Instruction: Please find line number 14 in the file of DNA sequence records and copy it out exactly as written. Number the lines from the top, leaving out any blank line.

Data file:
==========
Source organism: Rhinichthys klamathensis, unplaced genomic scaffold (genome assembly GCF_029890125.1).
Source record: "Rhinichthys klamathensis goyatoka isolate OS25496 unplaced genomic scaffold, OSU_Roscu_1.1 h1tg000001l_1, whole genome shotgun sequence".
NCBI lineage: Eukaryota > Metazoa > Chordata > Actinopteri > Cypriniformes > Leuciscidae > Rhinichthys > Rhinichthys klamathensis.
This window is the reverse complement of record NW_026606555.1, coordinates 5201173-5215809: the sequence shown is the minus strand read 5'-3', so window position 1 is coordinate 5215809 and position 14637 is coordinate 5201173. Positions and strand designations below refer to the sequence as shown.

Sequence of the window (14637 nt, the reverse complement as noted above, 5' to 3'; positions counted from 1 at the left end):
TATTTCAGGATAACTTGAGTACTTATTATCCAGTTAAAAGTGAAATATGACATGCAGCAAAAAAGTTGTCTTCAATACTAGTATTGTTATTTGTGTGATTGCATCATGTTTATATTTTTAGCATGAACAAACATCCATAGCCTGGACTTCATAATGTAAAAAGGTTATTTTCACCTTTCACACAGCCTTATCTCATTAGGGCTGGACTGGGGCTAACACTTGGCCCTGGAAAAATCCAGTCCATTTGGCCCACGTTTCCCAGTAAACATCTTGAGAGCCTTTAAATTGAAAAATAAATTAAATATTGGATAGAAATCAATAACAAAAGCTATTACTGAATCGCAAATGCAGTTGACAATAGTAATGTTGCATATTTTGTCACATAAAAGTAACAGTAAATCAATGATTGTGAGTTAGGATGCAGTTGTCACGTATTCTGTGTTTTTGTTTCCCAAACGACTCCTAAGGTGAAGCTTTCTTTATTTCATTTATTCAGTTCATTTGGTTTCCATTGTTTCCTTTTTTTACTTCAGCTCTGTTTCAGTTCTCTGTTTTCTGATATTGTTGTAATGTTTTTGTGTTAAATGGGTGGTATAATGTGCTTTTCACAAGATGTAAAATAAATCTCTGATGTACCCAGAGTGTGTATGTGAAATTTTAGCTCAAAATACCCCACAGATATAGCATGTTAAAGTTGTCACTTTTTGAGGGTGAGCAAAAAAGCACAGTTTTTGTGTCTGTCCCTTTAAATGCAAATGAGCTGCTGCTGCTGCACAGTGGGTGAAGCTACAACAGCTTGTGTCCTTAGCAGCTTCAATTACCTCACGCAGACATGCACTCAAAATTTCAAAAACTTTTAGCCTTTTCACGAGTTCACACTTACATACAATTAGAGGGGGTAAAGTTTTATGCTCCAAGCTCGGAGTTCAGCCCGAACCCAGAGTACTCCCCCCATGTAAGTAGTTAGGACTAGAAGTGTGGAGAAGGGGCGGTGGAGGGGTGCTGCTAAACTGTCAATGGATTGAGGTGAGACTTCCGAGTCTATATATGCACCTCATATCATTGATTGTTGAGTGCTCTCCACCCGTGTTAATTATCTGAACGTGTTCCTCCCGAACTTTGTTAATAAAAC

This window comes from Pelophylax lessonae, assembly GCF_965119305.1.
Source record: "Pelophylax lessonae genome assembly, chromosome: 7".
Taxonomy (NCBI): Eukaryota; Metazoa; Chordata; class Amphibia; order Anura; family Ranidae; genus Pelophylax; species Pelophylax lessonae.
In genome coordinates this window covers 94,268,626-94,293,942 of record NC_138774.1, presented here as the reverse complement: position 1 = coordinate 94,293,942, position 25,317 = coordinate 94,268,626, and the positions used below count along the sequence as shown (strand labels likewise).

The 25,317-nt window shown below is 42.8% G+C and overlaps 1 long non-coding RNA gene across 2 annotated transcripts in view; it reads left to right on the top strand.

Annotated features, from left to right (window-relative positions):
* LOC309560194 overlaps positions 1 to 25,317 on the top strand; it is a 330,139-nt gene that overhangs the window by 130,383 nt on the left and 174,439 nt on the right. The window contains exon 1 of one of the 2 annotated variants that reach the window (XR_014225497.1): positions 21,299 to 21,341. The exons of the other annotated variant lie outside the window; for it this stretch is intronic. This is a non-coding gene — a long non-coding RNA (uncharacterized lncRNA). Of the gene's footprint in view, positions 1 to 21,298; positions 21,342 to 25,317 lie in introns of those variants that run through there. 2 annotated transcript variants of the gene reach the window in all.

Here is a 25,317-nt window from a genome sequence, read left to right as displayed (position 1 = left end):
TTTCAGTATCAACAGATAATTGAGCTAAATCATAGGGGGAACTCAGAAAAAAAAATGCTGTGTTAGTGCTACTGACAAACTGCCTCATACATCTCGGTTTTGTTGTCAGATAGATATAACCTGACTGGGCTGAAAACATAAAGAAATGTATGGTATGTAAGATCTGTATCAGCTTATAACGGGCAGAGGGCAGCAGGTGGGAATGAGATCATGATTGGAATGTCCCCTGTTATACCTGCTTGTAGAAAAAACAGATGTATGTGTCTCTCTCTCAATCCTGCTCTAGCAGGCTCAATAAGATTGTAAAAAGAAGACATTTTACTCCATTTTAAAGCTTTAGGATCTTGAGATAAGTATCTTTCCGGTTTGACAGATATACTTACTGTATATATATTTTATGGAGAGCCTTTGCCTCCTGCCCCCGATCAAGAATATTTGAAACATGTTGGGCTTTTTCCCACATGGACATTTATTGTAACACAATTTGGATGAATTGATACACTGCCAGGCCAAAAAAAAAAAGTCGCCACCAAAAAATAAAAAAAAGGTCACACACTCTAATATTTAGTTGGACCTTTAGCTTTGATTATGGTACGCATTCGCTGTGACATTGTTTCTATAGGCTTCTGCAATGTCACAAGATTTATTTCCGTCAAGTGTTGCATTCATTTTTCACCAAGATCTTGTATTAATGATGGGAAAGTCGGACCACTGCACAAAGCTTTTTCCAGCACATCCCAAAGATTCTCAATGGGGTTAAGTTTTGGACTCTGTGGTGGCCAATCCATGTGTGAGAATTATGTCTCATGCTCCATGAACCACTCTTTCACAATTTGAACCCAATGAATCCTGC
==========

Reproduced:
Here is a 25,317-nt window from a genome sequence, read left to right as displayed (position 1 = left end):